This is a pretty nice car from Lexus. The exterior looks pretty decent but, with a Lexus, it’s the interior that matters. The car is comfy through and through and once you get inside the car, you’ll also appreciate the quiet and comfortable ride. While the platform is the same as that of the Camry, the Lexus name does carry it decently far and highlights the differences in the driving and cabin experiences. For instance, the steering wheel design is much, much smoother than other bulky steering wheels of its time. You can have this car for around $8K with good mileage.
Here’s another nice car that is worth it. It looks similar to the Lexus 350 mentioned above, although it definitely seems a little sportier. The slight curves on the hood and the grille look reasonably well. It’s not, however, just my observation that this is a sports car.
It was even available with a stick shift and was available in the rear-wheel-drive configuration; all-wheel drive was available too.
Not surprisingly the V6 equipped car handles well. The interior is posh and roomy. As far as the reliability is concerned, it’s in the top 25th percentile. You can get one for $9.9K.
While some people may get tired of the MB proprietary elements, I think the front remains pretty powerful. Whatever the class or model year may be, anyone who gets the tiniest glance at the car automatically has some preconceived notions about it. It’s an MB, so the interior is bound to be posh and nice. And that’s absolutely true; the cabin is well done and the seats look comfy. Parts are not cheap, but reliability is not an issue for this car, so it should be good. You can have a good one for $8K-10K, but cheaper ones can also be found.
Here’s the love of this country, car wise. It has been in the game since 1964, and that pony has been running strong since then. Besides the Camaro, there aren’t a lot of other good competitors that can match what this car has to offer.
While the exterior styling keeps getting better and better with each new model year, the 2011 model year doesn’t look that unfamiliar.
The 3.7L V6 provides you with 305 ponies, meaning 0-60 is feasible in just 6.2 seconds. The fair market price is $10K, but you can easily have one cheaper than that.
The grille of this car differentiates it from the rest of the herd. It doesn’t become Audi-like all of a sudden, but if you were seeking some form of novelty, here it is. It doesn’t look bulbous and doesn’t have high character lines, yet manages to keep that authoritative look. Motor Trend was a big fan of this car when it was released. Now, the base model is just an I5 with 170 HP and 177 lb-ft of torque. But as you keep climbing the ladder, you’ll hit the 280 HP 3.6L V6. Pricing of the V6 might be difficult, but not impossible under $10K.
If you want a wide, beautiful car, go for that Camaro. It’s one tantalizing car that can be had for a reasonable price brand new—$25K—which is just a tad bit under what the new Mustang sells for.
Anyway, back in 2011, this car rocked it, outselling the Mustang, Challenger and Hyundai Genesis Coupe, thanks to its wide body, low slung look.
It was offered with various engines, with the most powerful producing 426 HP and base version 3.6L V6 giving some 312 HP, beating the Mustang by exactly eight horses. You can have this car for around $9.8K.
These cars look pretty okay nowadays, although I still think it’s a bit bottom heavy. It’s like that kid whose pants are a little too high. But the grille looks pretty Jaguar like. Going back a few years, you’ll note that the car was mediocre with relatively poor interior. There used to be a time when Taurus dominated the sedan category back in the mid ‘90s. That period lasted for a couple of years, but after that, Taurus became relatively unpopular, although the SHO variant is definitely another species. You can have this 3/5 rated car (courtesy of Motor Trend) for around $8K.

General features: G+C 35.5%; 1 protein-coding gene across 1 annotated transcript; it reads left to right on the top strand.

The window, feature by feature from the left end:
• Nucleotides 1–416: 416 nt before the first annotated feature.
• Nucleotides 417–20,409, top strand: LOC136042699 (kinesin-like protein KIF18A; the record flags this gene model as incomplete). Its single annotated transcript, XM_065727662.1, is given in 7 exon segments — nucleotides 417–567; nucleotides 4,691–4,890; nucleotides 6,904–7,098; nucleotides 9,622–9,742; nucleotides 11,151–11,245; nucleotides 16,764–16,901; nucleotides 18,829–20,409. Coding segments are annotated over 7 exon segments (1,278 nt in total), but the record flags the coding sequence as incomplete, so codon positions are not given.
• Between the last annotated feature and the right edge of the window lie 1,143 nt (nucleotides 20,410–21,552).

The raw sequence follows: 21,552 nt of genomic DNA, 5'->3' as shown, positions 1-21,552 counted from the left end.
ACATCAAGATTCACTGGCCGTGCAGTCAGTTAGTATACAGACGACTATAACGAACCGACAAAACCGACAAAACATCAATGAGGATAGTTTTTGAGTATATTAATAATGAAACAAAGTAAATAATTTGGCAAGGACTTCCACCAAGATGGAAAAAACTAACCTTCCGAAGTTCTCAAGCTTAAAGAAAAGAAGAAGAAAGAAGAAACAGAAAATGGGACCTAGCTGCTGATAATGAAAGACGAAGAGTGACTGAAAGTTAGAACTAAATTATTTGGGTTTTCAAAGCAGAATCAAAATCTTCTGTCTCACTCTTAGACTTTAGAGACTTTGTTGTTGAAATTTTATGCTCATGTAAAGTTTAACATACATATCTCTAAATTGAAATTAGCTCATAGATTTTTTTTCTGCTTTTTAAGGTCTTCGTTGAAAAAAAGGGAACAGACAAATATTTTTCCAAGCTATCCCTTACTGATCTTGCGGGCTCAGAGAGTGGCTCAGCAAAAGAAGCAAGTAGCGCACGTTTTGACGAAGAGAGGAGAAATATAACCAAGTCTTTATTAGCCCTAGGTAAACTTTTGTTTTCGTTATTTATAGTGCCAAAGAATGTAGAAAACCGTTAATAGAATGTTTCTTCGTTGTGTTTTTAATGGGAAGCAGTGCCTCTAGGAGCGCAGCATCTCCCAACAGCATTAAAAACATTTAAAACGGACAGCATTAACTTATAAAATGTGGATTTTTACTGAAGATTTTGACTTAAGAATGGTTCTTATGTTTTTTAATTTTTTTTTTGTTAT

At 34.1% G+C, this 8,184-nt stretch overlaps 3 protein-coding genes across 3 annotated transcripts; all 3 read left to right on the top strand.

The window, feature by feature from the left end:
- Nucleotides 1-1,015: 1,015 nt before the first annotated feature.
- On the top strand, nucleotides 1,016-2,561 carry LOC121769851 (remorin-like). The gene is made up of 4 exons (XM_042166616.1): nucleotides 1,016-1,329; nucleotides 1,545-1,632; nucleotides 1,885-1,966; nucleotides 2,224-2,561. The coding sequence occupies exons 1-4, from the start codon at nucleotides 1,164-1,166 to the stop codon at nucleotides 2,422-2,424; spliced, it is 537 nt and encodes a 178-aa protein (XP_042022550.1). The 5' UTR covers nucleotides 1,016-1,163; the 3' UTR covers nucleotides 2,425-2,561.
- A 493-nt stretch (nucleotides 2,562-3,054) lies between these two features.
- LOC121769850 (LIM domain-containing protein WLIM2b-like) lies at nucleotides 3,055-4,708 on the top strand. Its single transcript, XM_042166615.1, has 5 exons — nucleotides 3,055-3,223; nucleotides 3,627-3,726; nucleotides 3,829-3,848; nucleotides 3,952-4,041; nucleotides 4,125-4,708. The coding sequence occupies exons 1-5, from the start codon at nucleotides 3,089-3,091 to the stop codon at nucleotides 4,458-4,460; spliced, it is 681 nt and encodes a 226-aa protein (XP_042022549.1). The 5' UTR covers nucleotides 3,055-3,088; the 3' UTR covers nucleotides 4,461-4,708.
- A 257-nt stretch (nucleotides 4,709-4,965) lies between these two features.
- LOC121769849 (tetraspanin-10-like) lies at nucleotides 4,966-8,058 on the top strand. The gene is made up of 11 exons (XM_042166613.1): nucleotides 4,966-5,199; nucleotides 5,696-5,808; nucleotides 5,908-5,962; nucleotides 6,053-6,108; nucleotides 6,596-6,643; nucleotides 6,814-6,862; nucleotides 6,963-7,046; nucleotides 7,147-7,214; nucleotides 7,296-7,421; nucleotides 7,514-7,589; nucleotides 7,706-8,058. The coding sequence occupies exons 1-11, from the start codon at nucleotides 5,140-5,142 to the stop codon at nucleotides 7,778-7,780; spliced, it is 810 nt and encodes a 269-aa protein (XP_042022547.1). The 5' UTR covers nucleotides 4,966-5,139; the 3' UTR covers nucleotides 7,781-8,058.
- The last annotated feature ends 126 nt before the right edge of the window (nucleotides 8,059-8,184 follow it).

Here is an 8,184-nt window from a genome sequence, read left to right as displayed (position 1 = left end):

This is a pretty bad car. There are some things that you can try to shine under any light, but they just won’t change. No matter how you photograph this car, which camera you use or even if Kate Moss comes advertising this car, it just won’t become appealing to anyone.
I mean, that grille is just a mess.
It’s kind of difficult to not talk about it, being that it’s at the front of the car. But I think Lincoln also got the message and decided to change; kudos, Lincoln! All said, you can still have this car for around $8K.
Pickups are one of the best modes of transportation in this country right now, even if it’s driving five miles down the road and then coming straight back at five in the evening—and then not doing much with it. Hey, everyone has it, so why not me? While we are crazy after pickups, not all pickups are equally liked. The Dakota is the first thing that comes to mind when I think of an unlikable pickup. It was starting to age, and that took a toll on chassis, interior and ride quality. You can have this for $8K, if you’re so inclined.
The current model year looks gorgeous, particularly with the dashing sloping roofline (sorry tall passengers though!). It kind of looks like the Honda Accord, but not totally. But that wasn’t always the case.
Go back to the likes of model years 2008-2013, and you’ll find mediocre looks through and through.
On top, the space is tight, the trunk opening isn’t standard and the reliability, well, let’s just say it’s average. While the car does provide a comfy ride and handles well, the V6 simply doesn’t make the cut. You can have one for as cheap as $6K and as expensive as $11K.
Oh boy, the Lucerne! Motor Trend tore this car apart into pieces in its review. The review itself seems pretty innocuous, until you get to the last line that reads, “Cars like this nearly killed Buick.” (I guess “marshmallow ride” was the allusion, but I didn’t catch it!) Seriously though, the car looks terrible and the engineering is just about as old as our solar system. It was the last year for Lucerne, so I guess Buick wasn’t exactly concerned with trying to make it appealing to anyone. The V6 made 237 horses, but the ride was bad. Price? $5K-7K.